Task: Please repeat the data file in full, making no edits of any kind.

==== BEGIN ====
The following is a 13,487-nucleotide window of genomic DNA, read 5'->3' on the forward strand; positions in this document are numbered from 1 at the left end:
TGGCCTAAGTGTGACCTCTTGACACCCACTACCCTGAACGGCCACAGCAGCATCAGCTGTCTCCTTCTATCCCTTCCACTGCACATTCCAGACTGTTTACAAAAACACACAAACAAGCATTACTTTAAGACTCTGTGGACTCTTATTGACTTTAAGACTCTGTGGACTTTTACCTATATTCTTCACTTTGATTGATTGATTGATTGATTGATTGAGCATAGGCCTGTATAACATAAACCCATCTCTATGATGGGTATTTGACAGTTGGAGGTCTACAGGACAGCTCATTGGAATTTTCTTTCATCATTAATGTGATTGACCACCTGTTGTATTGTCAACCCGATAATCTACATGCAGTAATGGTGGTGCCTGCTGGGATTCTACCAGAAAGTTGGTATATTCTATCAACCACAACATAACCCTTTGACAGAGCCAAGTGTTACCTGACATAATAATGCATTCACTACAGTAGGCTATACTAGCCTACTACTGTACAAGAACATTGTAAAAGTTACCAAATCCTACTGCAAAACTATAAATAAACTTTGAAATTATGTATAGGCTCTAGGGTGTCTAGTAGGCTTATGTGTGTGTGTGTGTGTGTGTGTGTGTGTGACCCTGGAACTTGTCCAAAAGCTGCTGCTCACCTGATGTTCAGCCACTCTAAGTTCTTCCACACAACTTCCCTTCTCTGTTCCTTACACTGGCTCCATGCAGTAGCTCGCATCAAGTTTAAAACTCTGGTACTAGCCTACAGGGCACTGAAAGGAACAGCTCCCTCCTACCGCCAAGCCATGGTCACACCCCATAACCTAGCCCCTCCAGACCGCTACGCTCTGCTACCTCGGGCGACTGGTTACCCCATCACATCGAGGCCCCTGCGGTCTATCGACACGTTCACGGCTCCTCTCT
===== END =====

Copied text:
The following is a 13,487-nucleotide window of genomic DNA, read 5'->3' on the forward strand; positions in this document are numbered from 1 at the left end:
TGGCCTAAGTGTGACCTCTTGACACCCACTACCCTGAACGGCCACAGCAGCATCAGCTGTCTCCTTCTATCCCTTCCACTGCACATTCCAGACTGTTTACAAAAACACACAAACAAGCATTACTTTAAGACTCTGTGGACTCTTATTGACTTTAAGACTCTGTGGACTTTTACCTATATTCTTCACTTTGATTGATTGATTGATTGATTGATTGAGCATAGGCCTGTATAACATAAACCCATCTCTATGATGGGTATTTGACAGTTGGAGGTCTACAGGACAGCTCATTGGAATTTTCTTTCATCATTAATGTGATTGACCACCTGTTGTATTGTCAACCCGATAATCTACATGCAGTAATGGTGGTGCCTGCTGGGATTCTACCAGAAAGTTGGTATATTCTATCAACCACAACATAACCCTTTGACAGAGCCAAGTGTTACCTGACATAATAATGCATTCACTACAGTAGGCTATACTAGCCTACTACTGTACAAGAACATTGTAAAAGTTACCAAATCCTACTGCAAAACTATAAATAAACTTTGAAATTATGTATAGGCTCTAGGGTGTCTAGTAGGCTTATGTGTGTGTGTGTGTGTGTGTGTGTGTGTGACCCTGGAACTTGTCCAAAAGCTGCTGCTCACCTGATGTTCAGCCACTCTAAGTTCTTCCACACAACTTCCCTTCTCTGTTCCTTACACTGGCTCCATGCAGTAGCTCGCATCAAGTTTAAAACTCTGGTACTAGCCTACAGGGCACTGAAAGGAACAGCTCCCTCCTACCGCCAAGCCATGGTCACACCCCATAACCTAGCCCCTCCAGACCGCTACGCTCTGCTACCTCGGGCGACTGGTTACCCCATCACATCGAGGCCCCTGCGGTCTATCGACACGTTCACGGCTCCTCTCT